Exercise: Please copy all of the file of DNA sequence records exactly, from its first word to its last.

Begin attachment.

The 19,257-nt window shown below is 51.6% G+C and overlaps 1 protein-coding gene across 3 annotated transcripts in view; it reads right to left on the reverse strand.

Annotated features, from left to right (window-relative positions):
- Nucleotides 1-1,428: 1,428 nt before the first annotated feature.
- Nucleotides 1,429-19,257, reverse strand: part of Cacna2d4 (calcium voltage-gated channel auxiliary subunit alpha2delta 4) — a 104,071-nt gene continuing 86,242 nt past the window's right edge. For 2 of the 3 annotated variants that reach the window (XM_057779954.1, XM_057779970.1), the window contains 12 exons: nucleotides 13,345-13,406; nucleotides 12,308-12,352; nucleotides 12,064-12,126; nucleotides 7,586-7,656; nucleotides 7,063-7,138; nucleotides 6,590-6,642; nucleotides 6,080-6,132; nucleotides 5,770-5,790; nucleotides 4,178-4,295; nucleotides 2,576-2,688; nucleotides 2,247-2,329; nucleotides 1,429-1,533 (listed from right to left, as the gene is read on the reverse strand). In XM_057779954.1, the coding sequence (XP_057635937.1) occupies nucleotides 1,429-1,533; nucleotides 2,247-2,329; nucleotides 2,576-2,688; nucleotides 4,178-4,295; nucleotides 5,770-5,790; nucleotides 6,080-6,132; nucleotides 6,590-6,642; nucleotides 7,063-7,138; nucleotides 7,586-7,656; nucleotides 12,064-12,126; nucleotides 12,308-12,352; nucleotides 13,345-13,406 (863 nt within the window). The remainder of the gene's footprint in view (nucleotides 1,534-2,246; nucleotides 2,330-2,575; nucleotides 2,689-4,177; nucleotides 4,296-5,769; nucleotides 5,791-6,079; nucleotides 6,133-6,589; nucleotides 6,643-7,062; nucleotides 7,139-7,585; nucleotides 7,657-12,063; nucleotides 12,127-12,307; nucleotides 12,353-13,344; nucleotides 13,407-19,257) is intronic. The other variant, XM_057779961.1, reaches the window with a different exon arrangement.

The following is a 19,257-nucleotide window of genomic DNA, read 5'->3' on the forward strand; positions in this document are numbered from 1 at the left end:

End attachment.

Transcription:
The 19,257-nt window shown below is 51.6% G+C and overlaps 1 protein-coding gene across 3 annotated transcripts in view; it reads right to left on the reverse strand.

Annotated features, from left to right (window-relative positions):
- Nucleotides 1-1,428: 1,428 nt before the first annotated feature.
- Nucleotides 1,429-19,257, reverse strand: part of Cacna2d4 (calcium voltage-gated channel auxiliary subunit alpha2delta 4) — a 104,071-nt gene continuing 86,242 nt past the window's right edge. For 2 of the 3 annotated variants that reach the window (XM_057779954.1, XM_057779970.1), the window contains 12 exons: nucleotides 13,345-13,406; nucleotides 12,308-12,352; nucleotides 12,064-12,126; nucleotides 7,586-7,656; nucleotides 7,063-7,138; nucleotides 6,590-6,642; nucleotides 6,080-6,132; nucleotides 5,770-5,790; nucleotides 4,178-4,295; nucleotides 2,576-2,688; nucleotides 2,247-2,329; nucleotides 1,429-1,533 (listed from right to left, as the gene is read on the reverse strand). In XM_057779954.1, the coding sequence (XP_057635937.1) occupies nucleotides 1,429-1,533; nucleotides 2,247-2,329; nucleotides 2,576-2,688; nucleotides 4,178-4,295; nucleotides 5,770-5,790; nucleotides 6,080-6,132; nucleotides 6,590-6,642; nucleotides 7,063-7,138; nucleotides 7,586-7,656; nucleotides 12,064-12,126; nucleotides 12,308-12,352; nucleotides 13,345-13,406 (863 nt within the window). The remainder of the gene's footprint in view (nucleotides 1,534-2,246; nucleotides 2,330-2,575; nucleotides 2,689-4,177; nucleotides 4,296-5,769; nucleotides 5,791-6,079; nucleotides 6,133-6,589; nucleotides 6,643-7,062; nucleotides 7,139-7,585; nucleotides 7,657-12,063; nucleotides 12,127-12,307; nucleotides 12,353-13,344; nucleotides 13,407-19,257) is intronic. The other variant, XM_057779961.1, reaches the window with a different exon arrangement.

The following is a 19,257-nucleotide window of genomic DNA, read 5'->3' on the forward strand; positions in this document are numbered from 1 at the left end: